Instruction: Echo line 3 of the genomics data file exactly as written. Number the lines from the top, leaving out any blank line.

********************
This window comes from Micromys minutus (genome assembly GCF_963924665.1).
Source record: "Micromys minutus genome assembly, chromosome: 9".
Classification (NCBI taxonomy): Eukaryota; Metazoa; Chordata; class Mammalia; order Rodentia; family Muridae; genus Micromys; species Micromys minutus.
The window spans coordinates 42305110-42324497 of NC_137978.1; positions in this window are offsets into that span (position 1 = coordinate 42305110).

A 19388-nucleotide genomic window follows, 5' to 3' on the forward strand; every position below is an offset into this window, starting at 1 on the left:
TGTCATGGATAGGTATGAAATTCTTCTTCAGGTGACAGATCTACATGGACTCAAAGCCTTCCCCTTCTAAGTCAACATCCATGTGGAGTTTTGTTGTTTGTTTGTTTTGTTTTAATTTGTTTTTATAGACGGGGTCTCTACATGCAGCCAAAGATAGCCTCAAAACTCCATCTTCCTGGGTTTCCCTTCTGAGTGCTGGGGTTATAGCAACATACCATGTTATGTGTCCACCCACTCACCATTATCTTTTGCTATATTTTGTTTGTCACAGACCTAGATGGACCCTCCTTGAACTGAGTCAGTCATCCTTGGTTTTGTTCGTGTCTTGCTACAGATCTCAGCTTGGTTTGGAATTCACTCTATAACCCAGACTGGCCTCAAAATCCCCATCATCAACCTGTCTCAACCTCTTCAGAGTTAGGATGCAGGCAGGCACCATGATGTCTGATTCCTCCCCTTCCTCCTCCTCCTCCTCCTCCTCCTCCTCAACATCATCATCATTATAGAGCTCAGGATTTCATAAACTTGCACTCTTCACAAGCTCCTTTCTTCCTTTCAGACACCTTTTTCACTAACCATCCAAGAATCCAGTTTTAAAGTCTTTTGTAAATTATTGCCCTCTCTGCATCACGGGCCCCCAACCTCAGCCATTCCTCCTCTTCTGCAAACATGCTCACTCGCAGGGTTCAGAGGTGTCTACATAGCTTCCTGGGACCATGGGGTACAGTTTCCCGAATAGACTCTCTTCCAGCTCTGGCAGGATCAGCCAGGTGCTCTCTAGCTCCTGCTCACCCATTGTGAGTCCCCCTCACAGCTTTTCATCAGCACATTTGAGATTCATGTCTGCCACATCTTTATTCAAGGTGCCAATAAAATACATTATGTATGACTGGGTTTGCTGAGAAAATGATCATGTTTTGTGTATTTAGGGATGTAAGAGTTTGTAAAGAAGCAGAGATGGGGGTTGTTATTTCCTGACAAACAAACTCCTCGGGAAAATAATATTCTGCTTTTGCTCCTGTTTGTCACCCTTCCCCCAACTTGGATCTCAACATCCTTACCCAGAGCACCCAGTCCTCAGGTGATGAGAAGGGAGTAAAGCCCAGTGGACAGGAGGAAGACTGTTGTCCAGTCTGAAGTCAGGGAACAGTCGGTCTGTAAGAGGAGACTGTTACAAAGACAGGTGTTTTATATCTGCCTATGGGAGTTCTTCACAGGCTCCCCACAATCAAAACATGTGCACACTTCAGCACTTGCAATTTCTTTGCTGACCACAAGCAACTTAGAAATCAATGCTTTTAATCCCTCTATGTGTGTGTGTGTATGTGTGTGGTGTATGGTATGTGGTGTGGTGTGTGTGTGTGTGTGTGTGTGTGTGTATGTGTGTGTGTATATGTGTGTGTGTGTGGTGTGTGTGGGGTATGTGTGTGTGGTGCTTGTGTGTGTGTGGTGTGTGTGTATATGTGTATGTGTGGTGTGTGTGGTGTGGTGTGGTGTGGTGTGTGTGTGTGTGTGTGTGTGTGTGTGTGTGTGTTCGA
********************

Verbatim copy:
Classification (NCBI taxonomy): Eukaryota; Metazoa; Chordata; class Mammalia; order Rodentia; family Muridae; genus Micromys; species Micromys minutus.